Involving local stakeholders is crucial for success with publicly owned networks


Leaders gathered at Broadband Communities Summit 2024 to discuss how to successfully gather local support for constructing a publicly owned network.

By: Brad Randall, Broadband Communities

Engagement is key with any successful public broadband network hoping to get off the ground, according to Chris Walker, the senior executive director of Infrastructure Strategy Noa Net, a non-profit public broadband organization owned by public utilities that operates in the Pacific Northwest.

Walker joined the stage with panelists from a range of public and private backgrounds at a workshop titled “How to Build a Public Network,” moderated by Gigi Sohn, the executive director of the American Association for Public Broadband, at Broadband Communities Summit 2024 in Houston.

The panel, which kicked off Broadband Communities Summit 2024 in Houston, discussed strategies that can be implemented when embarking on the journey towards building a community-owned network project.

Kerem Durdag, the CEO of Maine-based Great Works Internet, said providers need to realize it’s alright to make money, but it’s also alright to have a social contract defining how a given project will benefit the community.

Bill Badran, the broadband services supervisor from the Holland Board of Public Works in Holland, Michigan, said it takes a lot of steps and warned those embarking on a journey to open publicly-owned open access networks to expect pain points.

“Really take the time to educate,” he said, and added that time needs to be taken to find key leaders to support a proposed project beyond typical city councilors.

“Always have that discussion about equity, about inclusion,” Badran said.

Walker emphasized collaboration with stakeholders in a community.

“Leverage your neighbors, they’ll help you become successful,” he said.

Laura Lewis, the owner of LRB Public Finance Advisors, which provides financial consulting services to municipalities, encouraged those hoping to build community-owned networks not to take no for an answer if it’s the kneejerk response to such a suggestion.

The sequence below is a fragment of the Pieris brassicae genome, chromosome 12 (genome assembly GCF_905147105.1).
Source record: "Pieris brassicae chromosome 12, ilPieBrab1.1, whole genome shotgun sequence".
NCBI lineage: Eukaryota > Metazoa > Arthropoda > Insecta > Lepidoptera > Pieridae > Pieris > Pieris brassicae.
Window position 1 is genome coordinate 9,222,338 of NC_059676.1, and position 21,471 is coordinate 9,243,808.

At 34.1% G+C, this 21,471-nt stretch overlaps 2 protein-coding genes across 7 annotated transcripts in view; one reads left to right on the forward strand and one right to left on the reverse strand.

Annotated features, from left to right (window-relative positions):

“There is always a way to get these things done,” she said, and referenced a wealth of tools for local governments that are often available at the state and federal level.

Walker encouraged public officials to treat publicly owned networks as businesses.

Even though you may be a public agency running a broadband network you are competing for customers, he said.

The biggest challenge is expectations, added Durdag, who pointed out that much of the nation is living in areas that see extreme weather. He said, due to these challenges, publicly owned networks must be built for the long term.

Badran said a main hurdle to overcome was opposition from private companies who opposed a publicly owned open access network in his community.

“It’s amazing to see that that’s the challenge,” he said. “Because the biggest opportunity is, when you look at it, not only that you can be part of a community to provide affordable connectivity, but you’re also providing an economic development environment.”

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